We can probably all agree upon the iconic feature of Sherlock Holmes. His wardrobe and accessories are iconic: the Inverness cape, deerstalker hat, and calabash pipe, and figures such as his best friend and housemate Doctor Watson, arch-nemesis Moriarty, and housekeeper Mrs. Hudson have become part of the popular consciousness, as have his extraordinary, infallible powers of deduction utilized in the name of the law, his notorious drug use, and his popular catchphrase, “Elementary, my dear Watson.” And yet many of these most recognizable features of Holmes don’t appear in Arthur Conan Doyle’s original stories.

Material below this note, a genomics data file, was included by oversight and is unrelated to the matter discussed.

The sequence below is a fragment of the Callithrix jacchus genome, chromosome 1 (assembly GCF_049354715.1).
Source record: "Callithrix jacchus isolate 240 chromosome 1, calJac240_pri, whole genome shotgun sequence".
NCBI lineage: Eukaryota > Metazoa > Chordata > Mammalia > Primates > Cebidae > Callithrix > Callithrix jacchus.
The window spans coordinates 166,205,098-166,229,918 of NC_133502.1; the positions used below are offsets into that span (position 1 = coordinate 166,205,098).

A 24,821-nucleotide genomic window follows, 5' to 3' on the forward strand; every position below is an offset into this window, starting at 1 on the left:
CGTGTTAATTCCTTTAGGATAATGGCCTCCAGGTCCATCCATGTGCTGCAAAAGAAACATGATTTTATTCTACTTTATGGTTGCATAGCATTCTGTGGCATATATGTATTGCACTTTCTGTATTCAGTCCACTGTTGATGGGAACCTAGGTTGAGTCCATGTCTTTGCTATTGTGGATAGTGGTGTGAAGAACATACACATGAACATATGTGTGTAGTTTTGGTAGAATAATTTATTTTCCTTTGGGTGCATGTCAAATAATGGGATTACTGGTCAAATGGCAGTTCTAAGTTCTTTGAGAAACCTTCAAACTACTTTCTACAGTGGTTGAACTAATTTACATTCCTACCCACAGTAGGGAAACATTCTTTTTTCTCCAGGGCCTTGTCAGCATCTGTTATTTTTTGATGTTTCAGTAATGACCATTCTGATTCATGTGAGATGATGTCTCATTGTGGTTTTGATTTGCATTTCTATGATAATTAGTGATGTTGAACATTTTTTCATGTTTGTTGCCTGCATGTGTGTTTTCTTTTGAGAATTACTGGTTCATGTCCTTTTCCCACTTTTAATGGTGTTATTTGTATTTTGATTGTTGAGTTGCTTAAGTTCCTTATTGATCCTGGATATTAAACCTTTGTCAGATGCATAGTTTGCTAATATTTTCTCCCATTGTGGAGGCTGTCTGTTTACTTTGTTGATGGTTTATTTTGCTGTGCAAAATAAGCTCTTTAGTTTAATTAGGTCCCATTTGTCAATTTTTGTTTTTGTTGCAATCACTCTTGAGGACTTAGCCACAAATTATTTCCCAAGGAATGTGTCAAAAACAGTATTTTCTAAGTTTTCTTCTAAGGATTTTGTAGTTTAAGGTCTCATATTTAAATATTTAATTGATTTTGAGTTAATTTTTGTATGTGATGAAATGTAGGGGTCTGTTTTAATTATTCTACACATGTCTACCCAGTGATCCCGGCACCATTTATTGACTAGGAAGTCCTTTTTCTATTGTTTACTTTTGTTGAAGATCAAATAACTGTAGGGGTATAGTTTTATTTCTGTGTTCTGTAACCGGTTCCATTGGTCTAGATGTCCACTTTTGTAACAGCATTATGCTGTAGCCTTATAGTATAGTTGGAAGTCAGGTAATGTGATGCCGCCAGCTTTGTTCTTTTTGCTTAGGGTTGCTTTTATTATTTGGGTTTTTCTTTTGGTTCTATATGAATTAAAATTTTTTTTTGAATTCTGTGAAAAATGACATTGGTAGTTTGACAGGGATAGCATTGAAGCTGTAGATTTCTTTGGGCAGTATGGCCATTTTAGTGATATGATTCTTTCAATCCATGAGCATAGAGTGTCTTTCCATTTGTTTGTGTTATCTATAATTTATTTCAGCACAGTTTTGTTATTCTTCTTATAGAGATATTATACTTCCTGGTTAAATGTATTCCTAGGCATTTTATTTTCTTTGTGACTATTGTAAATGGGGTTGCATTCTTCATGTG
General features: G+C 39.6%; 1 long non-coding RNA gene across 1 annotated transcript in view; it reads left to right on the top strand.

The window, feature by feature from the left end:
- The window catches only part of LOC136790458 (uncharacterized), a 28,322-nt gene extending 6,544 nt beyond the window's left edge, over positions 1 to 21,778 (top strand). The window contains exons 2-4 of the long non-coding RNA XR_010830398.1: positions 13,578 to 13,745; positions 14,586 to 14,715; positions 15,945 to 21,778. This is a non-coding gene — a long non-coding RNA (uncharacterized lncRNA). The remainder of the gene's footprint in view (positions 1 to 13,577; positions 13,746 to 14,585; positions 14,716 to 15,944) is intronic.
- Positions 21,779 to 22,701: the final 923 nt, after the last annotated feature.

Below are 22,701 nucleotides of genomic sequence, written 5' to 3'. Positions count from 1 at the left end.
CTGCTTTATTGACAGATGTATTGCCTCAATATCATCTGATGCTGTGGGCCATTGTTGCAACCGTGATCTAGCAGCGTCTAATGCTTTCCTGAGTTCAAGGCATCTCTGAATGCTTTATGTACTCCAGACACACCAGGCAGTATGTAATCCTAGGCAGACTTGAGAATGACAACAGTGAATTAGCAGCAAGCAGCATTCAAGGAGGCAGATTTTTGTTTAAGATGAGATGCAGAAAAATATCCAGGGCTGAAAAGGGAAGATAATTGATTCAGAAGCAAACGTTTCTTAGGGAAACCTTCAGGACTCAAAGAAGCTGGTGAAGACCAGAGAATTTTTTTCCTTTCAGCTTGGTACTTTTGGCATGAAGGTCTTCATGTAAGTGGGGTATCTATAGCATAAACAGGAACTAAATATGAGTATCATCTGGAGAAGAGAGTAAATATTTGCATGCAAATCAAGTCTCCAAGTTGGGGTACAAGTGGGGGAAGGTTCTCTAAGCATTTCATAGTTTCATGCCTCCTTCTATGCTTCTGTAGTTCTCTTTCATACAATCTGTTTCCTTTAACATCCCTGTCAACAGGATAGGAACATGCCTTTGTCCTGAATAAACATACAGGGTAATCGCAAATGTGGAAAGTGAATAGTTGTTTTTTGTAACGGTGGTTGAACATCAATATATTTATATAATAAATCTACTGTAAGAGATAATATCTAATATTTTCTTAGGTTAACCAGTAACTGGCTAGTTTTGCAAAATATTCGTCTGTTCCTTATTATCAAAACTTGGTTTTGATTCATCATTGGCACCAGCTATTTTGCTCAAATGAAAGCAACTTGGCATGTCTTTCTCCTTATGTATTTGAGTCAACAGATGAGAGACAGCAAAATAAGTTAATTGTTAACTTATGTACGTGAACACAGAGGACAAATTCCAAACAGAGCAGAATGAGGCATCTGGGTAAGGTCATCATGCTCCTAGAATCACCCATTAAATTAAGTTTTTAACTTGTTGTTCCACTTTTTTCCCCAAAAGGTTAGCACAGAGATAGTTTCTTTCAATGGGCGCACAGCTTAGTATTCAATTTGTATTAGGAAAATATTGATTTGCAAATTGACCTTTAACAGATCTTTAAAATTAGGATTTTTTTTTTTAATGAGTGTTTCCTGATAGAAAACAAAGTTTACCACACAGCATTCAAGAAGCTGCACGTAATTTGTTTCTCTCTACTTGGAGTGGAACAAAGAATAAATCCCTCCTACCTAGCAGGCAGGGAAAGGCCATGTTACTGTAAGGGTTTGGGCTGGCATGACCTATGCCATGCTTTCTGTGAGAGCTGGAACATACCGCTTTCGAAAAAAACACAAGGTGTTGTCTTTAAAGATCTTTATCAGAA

Doyle’s great detective solves crimes in all sorts of ways, not just using deduction. He speculates, and at times even guesses, and regularly makes false assumptions. Furthermore, Mrs. Hudson is barely mentioned, no one says, “Elementary, my dear Watson,” and the detective and his sidekick live apart for much of the time. Moriarty, the grand villain, only appears in two stories, the detective’s drug use is infrequent after the first two novels, and Holmes is rarely enthralled to the English legal system; he much prefers enacting his own form of natural justice to sticking to the letter of the law. Finally, many of the most iconic elements of the Holmesian legend aren’t Doyle’s either. The deerstalker cap and cape were first imagined by Sidney Paget, the story’s initial illustrator, the curved pipe was chosen by American actor William Gillette so that audiences could more clearly see his face on stage, and the phrase, “Elementary, my dear Watson,” was coined by author and humorist P.G. Wodehouse.